‘Follies’ at once haunting and hopeful

Times Staff Writer

Ghosts gather in the shadows as former follies performers assemble for a reunion. These specters in the Stephen Sondheim-James Goldman musical “Follies” are memories of the performers’ younger selves, and in at least a few cases, they’ve been over-romanticized; the past they represent prevents their now-middle-aged counterparts from living in the present.

It’s haunting material, drenched in regret, yearning for renewal. But it’s imbued with more hope than usual in a semi-staged concert presentation that concludes its three-performance run tonight at the Irvine Barclay Theatre. That’s because the ghosts are portrayed by teenage students from the 16-month-old California Conservatory of the Arts, and their older counterparts are played by the sort of performers they hope to grow into -- a luminous lineup of guest artists that includes Betty Garrett, Julie Wilson, Teri Ralston, Stephanie Zimbalist and original “Follies” cast members Harvey Evans and Kurt Peterson.

The performances are part of the San Juan Capistrano-based conservatory’s mission to provide its students with professional-level opportunities and enable them to learn from veterans of the field. Young people are mostly relegated to the background of this 1971 musical, but the students have learned well from back there. As the shadow chorus in a re-creation of the Ziegfeld Follies-type number “Who’s That Woman?” and as the fantasy sweethearts in “Loveland,” they match their elders in commitment if not maturity.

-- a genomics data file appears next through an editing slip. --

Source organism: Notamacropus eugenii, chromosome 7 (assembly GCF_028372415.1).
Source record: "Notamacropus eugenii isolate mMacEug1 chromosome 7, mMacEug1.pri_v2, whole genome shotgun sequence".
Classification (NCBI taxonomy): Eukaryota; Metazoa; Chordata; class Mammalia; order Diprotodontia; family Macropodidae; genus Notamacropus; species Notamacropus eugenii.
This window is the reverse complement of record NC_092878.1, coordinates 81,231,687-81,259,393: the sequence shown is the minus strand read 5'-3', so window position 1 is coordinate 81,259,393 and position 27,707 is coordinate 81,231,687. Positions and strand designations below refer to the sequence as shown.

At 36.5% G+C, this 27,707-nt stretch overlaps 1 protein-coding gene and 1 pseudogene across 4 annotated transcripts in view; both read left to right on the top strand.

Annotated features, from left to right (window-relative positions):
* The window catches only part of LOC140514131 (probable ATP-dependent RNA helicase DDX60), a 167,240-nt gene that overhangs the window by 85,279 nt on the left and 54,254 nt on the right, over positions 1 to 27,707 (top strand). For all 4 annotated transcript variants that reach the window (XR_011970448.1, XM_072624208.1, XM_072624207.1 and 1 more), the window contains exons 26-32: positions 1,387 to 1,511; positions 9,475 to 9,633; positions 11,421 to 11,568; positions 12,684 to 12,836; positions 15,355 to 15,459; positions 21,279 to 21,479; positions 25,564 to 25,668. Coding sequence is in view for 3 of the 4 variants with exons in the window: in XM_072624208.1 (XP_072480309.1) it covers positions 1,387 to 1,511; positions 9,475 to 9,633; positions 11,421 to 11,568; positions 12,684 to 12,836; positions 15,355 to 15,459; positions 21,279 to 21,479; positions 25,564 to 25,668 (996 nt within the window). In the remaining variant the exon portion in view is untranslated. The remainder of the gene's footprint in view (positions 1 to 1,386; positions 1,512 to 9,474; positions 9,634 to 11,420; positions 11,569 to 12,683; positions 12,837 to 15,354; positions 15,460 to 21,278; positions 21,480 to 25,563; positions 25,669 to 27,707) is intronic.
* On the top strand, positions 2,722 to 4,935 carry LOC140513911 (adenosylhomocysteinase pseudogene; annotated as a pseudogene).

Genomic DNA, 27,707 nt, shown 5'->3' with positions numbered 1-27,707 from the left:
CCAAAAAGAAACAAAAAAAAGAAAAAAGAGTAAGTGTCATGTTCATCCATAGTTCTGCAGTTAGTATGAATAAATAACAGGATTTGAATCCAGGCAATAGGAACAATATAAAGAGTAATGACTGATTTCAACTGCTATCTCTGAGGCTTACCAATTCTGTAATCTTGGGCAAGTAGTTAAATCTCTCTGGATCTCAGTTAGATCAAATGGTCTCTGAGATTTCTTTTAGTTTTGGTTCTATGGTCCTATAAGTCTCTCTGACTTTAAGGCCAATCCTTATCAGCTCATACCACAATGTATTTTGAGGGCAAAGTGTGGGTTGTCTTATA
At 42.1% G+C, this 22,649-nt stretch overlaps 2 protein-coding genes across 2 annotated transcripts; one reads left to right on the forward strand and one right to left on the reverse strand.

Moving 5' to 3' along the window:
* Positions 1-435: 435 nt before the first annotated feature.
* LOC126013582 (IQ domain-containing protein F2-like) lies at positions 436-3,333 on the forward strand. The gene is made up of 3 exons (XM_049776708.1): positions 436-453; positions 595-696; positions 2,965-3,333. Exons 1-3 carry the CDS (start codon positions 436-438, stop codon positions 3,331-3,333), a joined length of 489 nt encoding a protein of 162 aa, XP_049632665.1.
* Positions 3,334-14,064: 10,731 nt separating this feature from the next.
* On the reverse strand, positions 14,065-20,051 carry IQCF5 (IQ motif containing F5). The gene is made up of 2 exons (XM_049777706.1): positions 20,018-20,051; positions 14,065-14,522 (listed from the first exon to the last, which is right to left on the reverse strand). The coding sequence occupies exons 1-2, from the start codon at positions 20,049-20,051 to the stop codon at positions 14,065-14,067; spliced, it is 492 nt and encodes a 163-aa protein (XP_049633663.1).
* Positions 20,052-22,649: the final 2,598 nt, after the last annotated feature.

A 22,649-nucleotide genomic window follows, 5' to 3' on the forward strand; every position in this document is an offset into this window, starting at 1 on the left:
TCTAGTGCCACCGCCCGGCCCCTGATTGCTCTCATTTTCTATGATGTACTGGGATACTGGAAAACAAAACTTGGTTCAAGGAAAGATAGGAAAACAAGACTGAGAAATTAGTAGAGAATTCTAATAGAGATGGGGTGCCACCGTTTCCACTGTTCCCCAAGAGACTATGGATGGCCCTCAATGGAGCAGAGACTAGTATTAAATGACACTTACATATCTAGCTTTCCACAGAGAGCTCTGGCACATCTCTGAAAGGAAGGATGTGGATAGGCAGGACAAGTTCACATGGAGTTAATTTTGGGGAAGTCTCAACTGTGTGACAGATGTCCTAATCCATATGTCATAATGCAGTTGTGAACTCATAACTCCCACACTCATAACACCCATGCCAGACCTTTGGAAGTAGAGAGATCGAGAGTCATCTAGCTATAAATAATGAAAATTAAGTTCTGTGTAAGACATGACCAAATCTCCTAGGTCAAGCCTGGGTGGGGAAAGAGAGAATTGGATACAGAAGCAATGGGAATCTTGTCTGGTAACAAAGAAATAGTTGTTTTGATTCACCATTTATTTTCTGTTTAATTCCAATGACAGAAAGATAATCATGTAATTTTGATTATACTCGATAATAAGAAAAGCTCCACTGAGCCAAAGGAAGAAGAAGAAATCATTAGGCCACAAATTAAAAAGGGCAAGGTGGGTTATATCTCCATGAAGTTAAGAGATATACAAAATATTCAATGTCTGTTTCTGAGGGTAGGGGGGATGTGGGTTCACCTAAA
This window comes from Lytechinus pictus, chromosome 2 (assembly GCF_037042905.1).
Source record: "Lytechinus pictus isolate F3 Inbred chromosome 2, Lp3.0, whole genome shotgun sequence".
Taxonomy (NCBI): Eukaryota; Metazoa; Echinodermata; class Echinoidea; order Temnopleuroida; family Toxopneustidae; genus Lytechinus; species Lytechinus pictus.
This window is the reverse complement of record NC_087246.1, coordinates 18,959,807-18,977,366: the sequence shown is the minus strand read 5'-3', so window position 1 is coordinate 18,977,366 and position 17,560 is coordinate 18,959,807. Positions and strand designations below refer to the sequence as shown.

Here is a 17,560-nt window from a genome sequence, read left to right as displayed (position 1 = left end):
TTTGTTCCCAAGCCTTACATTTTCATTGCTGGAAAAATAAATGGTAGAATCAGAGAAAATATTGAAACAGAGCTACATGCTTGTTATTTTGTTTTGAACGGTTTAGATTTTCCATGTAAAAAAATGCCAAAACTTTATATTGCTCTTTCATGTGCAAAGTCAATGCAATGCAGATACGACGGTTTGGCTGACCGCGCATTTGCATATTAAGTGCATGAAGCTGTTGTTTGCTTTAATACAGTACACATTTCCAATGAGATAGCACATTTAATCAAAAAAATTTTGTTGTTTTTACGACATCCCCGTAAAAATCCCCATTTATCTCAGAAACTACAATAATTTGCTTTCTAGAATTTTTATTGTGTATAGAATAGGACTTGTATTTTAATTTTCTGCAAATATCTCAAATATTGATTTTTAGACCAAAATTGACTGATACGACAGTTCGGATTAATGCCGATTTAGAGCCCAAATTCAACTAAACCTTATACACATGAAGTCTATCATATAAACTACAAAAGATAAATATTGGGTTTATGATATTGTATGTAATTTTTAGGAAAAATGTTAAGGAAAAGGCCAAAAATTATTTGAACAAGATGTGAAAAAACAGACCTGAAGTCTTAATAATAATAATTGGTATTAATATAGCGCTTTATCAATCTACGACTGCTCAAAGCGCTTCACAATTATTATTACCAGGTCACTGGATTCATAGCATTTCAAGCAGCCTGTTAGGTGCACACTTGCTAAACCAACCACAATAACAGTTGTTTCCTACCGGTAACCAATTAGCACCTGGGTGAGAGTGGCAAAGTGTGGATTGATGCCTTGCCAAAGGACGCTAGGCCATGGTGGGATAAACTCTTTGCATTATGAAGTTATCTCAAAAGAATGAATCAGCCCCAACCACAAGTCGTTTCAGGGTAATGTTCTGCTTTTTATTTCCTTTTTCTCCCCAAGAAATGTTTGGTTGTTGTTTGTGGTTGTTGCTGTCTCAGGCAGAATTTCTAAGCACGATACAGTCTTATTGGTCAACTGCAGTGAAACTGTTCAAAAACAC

The professionals in the principal roles had rehearsed just 40 hours, at most, yet they performed Thursday from memory (only John Raitt, in the nonsinging role of the follies impresario, read from the script). Working from the 1971 script, director Ralston, a Sondheim veteran and conservatory faculty member, and choreographer Ellen Prince have conjured the original Harold Prince-Michael Bennett staging while layering on some insightful ideas of their own.


With the cast dressed in rented spangles and with Michael Borth leading 20 professional instrumentalists through the Jonathan Tunick orchestrations, the performance came off with a few shaky moments but an overall sparkle of panache.

“Follies” focuses in particular on two couples in crisis. The women were best friends in the follies; their husbands were stage-door Johnnies. This presentation induces a pang by having the now-graying Evans and Peterson advance to the grown-up versions of the husband-ghosts they portrayed in the original. Ralston and Zimbalist portray the wives; students Richard Cerato, Thomas Sabin, Kayley FitzMaurice and Maren Kirlin are the respective ghosts, mimicking their grown-up counterparts to wonderfully eerie effect. FitzMaurice is especially vivid as young Sally, conveying the same bubbly yet delusional qualities as counterpart Ralston.

Embodying the spirit of perseverance that, in the end, makes this musical so powerful, Garrett is fleet-footed and vivacious in her nostalgic “Broadway Baby” number, and Wilson brings down the house with the survival anthem “I’m Still Here,” her raspy but vital voice the very incarnation of the song’s message of living fiercely, with no regret.




Where: Irvine Barclay Theatre, 4242 Campus Drive, Irvine

When: Today, 8 p.m.

Price: $28

Contact: (949) 854-4646

Running time: 2 hours, 40 minutes